Next week is Chemo Vacation Week, so I'm hoping to recover a bit.  If I do, I'll do a real post.

Not that a 'real' post will be a big thrill to anyone, but I'm looking forward to having enough energy and brain power to manage it.**

In the meantime, if you want to read about something more substantive, go over to Donna's blog and read a bit about the Avastin issue.  I think there are good arguments on both sides of the debate, so linking from her blog and doing more research is a good idea.

**If my idea of a 'real' post turns out to be inane babbling, please don't let me know.  The whole 'chemo brain' thing is freaking me out enough, as it is.  Leave me my delusions of coherence, and collect karma points for cyber-neighborliness.  


A Brief Update...

I'm fine, more or less - just having a very busy week or two.

I did manage to get to a local sheep & wool festival and even sold a wheel, along with several items from my friend's adjoining table.  I was SO glad to have been able to attend, since that was seriously in question during the weeks previous, when I was very crippled up with pain in my hip.  I not only got to spend the weekend with my lovable husband and my good friend Denise, but I also met several delightful past acquaintances and some lovely new-people-who-are-now-delightful-acquaintances.

I followed that up with the second week's infusion of this 3-week round of chemo.  Plus I actually managed to get to both my acupuncture appointment and my healing-touch appointment, both very helpful.

On Sunday I got to go to my exceedingly bright and beautiful niece's high school production of 'Phantom of the Opera' - and yes, they did manage to do an excellent job of it, in spite of the Andrew Lloyd Webber score being extremely challenging for such young artists.  Afterwards we had delicious cake and excellent conversation at the home of my cousins and said niece, and then took my son and his girlfriend out to dinner (thus managing to have dessert first and last, as well as having our cake and eating it, too).

A good time was had by all.

On a sadder note, another bright light and spirit has passed from this world.  Dee Spresser - a wonderful lady and longtime friend of my mother's - died this weekend.  Hers was a different cancer than mine, but it was just as deadly, and cruelly took our friend before her time.  We will miss her kind heart, her dry wit, and her sharp bridge play.


More Info On Research and Metastatic Breast Cancer

A little while ago, I wrote about the woeful state of current research on metastatic breast cancer.

Well, now the fabulous Donna Peach has written a post that you might find of interest on the subject - she links to an excellent presentation by Musa Mayer on the urgent need for research in this area.  Go there and check it out!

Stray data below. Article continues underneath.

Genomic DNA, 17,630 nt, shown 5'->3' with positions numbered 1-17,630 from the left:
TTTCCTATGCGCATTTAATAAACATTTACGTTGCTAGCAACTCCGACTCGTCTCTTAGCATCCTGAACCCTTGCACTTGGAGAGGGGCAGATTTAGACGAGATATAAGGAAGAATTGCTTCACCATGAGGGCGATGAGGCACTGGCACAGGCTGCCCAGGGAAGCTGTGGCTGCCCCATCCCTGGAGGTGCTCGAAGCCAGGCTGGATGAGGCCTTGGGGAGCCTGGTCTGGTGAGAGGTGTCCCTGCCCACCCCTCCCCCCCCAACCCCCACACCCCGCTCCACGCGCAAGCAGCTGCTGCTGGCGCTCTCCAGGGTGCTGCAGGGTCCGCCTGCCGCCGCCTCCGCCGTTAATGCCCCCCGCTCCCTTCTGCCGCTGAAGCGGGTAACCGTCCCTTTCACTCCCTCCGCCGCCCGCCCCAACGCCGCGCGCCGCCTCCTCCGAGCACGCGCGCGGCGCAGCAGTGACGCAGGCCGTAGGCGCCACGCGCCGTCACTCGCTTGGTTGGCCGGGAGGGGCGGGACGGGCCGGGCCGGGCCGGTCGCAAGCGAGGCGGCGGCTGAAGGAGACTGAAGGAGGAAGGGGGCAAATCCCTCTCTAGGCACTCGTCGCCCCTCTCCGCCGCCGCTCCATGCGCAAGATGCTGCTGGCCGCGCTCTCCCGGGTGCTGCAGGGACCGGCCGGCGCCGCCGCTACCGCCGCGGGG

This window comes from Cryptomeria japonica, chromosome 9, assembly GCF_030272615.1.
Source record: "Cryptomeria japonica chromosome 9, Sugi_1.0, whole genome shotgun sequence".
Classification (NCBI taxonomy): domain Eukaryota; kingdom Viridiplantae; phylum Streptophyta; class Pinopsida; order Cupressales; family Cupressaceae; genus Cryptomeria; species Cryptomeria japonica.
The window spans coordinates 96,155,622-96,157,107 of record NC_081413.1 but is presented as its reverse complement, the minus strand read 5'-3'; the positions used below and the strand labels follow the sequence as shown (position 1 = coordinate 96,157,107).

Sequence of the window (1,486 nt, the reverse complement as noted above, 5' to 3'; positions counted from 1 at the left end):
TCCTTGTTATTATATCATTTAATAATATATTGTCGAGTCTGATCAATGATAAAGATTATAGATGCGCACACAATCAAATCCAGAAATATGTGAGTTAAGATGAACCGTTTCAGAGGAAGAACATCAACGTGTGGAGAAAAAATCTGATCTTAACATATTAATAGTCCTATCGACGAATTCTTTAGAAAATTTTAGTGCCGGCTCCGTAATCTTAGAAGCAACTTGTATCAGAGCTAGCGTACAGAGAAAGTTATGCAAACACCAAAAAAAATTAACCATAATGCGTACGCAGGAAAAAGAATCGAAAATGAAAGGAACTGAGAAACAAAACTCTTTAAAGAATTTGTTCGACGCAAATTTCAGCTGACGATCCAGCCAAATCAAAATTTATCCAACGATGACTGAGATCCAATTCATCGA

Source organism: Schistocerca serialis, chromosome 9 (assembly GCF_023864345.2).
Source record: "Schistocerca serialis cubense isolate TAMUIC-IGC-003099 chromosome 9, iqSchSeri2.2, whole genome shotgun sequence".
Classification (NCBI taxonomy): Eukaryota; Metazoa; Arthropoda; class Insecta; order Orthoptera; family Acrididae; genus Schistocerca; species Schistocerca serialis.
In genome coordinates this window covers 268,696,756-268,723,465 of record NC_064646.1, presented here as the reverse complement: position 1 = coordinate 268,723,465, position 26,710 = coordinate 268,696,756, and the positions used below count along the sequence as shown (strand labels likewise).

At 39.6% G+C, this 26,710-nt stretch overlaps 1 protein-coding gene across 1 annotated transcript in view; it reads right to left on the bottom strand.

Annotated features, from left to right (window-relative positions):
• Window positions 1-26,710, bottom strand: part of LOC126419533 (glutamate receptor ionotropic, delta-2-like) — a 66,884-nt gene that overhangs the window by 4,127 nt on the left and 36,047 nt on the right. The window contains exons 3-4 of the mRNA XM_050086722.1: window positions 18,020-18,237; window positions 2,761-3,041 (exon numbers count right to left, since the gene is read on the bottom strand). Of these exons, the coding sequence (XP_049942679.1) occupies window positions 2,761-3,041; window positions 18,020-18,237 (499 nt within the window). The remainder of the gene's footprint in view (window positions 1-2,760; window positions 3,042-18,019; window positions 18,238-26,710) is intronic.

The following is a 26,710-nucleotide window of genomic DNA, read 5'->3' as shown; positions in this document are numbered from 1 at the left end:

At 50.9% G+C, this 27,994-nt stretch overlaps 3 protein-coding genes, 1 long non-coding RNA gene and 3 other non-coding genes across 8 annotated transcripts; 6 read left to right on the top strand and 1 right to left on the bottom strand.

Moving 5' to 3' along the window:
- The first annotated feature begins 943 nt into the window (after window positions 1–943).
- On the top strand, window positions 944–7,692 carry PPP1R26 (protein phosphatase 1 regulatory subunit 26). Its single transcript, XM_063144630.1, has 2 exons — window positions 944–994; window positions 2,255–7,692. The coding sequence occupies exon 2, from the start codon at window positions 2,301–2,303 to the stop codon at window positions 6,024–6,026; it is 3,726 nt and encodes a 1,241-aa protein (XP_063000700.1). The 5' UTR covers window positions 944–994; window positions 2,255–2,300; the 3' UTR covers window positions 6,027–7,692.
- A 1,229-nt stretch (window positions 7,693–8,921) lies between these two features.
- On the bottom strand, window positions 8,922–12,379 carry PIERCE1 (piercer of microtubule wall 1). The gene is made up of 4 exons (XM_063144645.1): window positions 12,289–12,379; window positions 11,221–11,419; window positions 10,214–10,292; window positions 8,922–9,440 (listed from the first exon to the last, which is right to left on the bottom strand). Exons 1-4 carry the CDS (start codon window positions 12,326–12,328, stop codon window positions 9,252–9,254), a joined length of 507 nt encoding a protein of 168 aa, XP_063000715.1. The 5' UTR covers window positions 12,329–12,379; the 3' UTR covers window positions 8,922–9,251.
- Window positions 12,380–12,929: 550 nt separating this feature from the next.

More Good News... Sort Of

The results of the x-ray are in and... um, not much, actually.

No breaks, no new fractures, no impending fractures evident.  Could be a little bone spur irritating a nerve bundle, could be a cartilage issue, could be the tumor regressing is causing a bone 'toothache', could be a slight dislocation, could be a pinched nerve, could be just feeling the tumor after a period where the tumor wasn't bothering me.

In other words, who knows?  And who knows if it will get better or not?  Not us, and not the doctor.

The good news: no need for a rod for the moment.  Yay!

The bad news: no particular way to help myself get less pain and more mobility.  Just wait to see what happens, grit my teeth and bear it.

Ah, well, just one more of the joys of being Little Rose Cancer Hood!


The Lowdown

So: bad news, bad news, related bad news, good news, good news.

1.  Dr. Bouncy thinks the hip pain is probably from breaks in the hip and/or femur, and that I may need a rod put in.  Goody, more difficult decisions and painful procedures that will rob me of my limited functional time.  That's assuming the rod wouldn't just shatter the bone more and make things even more difficult, perhaps even end my life early.  That is a BIG assumption.

2.  Dr. Bouncy strongly believes that we should continue the more aggressive schedule of three weeks on and one week off for at least one more round.  I am not happy about this, as I am still suffering from side effects despite my week off, and side effects are cumulative.

2a.  Also my eyebrows and eyelashes have made a sudden dash for freedom.  Turns out eyelashes are very useful and protective things, as well as being decorative.  My eyes are very angry with me.  I'm not too happy with them, either, so the feeling is mutual.

3.  I feel a little bit better, in terms of the hip pain, than I felt yesterday.  I felt a little bit better yesterday than I felt the days before.  I am hoping that this is a trend, and that we can put off the whole rod idea for a while.  Ugh.  We await the x-ray results and the consultation with the Orthopod**.

4.  The scan results are in, and although all the tumors are still there (my own not-so-little flock...), they are noticeably smaller and less active.  Thus #2 on this particular Hit Parade.  Dr. Bouncy wants to smack them hard while they are still vulnerable.  Not in hopes of a cure, of course, but in hopes of getting them inactive enough that we can hold them off for a little while with something a bit less dire and Quality-of-Life-Destroying later on.  It's been a long time since these puppies have come anywhere within screaming distance of going in the 'right' direction, so this is at least moderately encouraging news.  The first moderately encouraging news we've had in a long, long time.